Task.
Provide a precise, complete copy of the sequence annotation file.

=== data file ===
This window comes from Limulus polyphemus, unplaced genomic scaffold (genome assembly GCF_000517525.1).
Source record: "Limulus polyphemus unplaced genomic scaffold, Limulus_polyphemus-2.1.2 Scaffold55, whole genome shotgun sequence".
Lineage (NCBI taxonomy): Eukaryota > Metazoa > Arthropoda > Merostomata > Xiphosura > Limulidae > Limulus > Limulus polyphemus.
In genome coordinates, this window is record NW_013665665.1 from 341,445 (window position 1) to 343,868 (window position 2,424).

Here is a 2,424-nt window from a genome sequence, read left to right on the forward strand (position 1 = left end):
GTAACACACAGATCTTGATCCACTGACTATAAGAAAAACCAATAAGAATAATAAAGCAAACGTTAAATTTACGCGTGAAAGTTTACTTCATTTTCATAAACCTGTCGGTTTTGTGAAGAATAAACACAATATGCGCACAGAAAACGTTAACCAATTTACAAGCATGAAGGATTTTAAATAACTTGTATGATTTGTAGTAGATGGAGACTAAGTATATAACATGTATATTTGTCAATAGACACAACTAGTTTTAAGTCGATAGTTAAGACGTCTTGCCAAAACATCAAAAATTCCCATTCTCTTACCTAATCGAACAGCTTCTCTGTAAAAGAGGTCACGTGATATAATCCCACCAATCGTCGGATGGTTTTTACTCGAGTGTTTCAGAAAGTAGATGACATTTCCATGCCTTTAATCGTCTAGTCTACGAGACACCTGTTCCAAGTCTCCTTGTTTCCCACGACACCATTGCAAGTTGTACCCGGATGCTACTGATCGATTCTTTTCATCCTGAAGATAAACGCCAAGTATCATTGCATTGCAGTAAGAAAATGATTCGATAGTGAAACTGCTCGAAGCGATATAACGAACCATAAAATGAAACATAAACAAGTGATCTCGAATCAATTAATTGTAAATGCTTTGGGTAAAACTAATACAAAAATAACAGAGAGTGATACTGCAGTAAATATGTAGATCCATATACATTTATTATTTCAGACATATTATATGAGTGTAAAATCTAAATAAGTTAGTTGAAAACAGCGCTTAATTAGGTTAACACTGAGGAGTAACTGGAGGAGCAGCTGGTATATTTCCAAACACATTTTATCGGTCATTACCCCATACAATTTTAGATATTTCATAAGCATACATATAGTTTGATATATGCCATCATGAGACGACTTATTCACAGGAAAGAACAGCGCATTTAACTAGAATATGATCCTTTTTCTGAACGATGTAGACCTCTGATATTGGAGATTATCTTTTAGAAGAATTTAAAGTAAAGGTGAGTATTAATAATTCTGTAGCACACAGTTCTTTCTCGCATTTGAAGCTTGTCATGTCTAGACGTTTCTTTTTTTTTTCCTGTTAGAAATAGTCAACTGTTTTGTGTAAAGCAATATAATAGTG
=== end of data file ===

This window comes from Limulus polyphemus, unplaced genomic scaffold (genome assembly GCF_000517525.1).
Source record: "Limulus polyphemus unplaced genomic scaffold, Limulus_polyphemus-2.1.2 Scaffold55, whole genome shotgun sequence".
Lineage (NCBI taxonomy): Eukaryota > Metazoa > Arthropoda > Merostomata > Xiphosura > Limulidae > Limulus > Limulus polyphemus.
In genome coordinates, this window is record NW_013665665.1 from 341,445 (window position 1) to 343,868 (window position 2,424).

Here is a 2,424-nt window from a genome sequence, read left to right on the forward strand (position 1 = left end):
GTAACACACAGATCTTGATCCACTGACTATAAGAAAAACCAATAAGAATAATAAAGCAAACGTTAAATTTACGCGTGAAAGTTTACTTCATTTTCATAAACCTGTCGGTTTTGTGAAGAATAAACACAATATGCGCACAGAAAACGTTAACCAATTTACAAGCATGAAGGATTTTAAATAACTTGTATGATTTGTAGTAGATGGAGACTAAGTATATAACATGTATATTTGTCAATAGACACAACTAGTTTTAAGTCGATAGTTAAGACGTCTTGCCAAAACATCAAAAATTCCCATTCTCTTACCTAATCGAACAGCTTCTCTGTAAAAGAGGTCACGTGATATAATCCCACCAATCGTCGGATGGTTTTTACTCGAGTGTTTCAGAAAGTAGATGACATTTCCATGCCTTTAATCGTCTAGTCTACGAGACACCTGTTCCAAGTCTCCTTGTTTCCCACGACACCATTGCAAGTTGTACCCGGATGCTACTGATCGATTCTTTTCATCCTGAAGATAAACGCCAAGTATCATTGCATTGCAGTAAGAAAATGATTCGATAGTGAAACTGCTCGAAGCGATATAACGAACCATAAAATGAAACATAAACAAGTGATCTCGAATCAATTAATTGTAAATGCTTTGGGTAAAACTAATACAAAAATAACAGAGAGTGATACTGCAGTAAATATGTAGATCCATATACATTTATTATTTCAGACATATTATATGAGTGTAAAATCTAAATAAGTTAGTTGAAAACAGCGCTTAATTAGGTTAACACTGAGGAGTAACTGGAGGAGCAGCTGGTATATTTCCAAACACATTTTATCGGTCATTACCCCATACAATTTTAGATATTTCATAAGCATACATATAGTTTGATATATGCCATCATGAGACGACTTATTCACAGGAAAGAACAGCGCATTTAACTAGAATATGATCCTTTTTCTGAACGATGTAGACCTCTGATATTGGAGATTATCTTTTAGAAGAATTTAAAGTAAAGGTGAGTATTAATAATTCTGTAGCACACAGTTCTTTCTCGCATTTGAAGCTTGTCATGTCTAGACGTTTCTTTTTTTTTTCCTGTTAGAAATAGTCAACTGTTTTGTGTAAAGCAATATAATAGTG